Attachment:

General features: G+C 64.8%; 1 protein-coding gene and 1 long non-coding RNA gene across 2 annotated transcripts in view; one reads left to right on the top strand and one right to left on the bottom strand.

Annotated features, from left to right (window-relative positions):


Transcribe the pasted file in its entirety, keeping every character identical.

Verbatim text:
General features: G+C 64.8%; 1 protein-coding gene and 1 long non-coding RNA gene across 2 annotated transcripts in view; one reads left to right on the top strand and one right to left on the bottom strand.

Annotated features, from left to right (window-relative positions):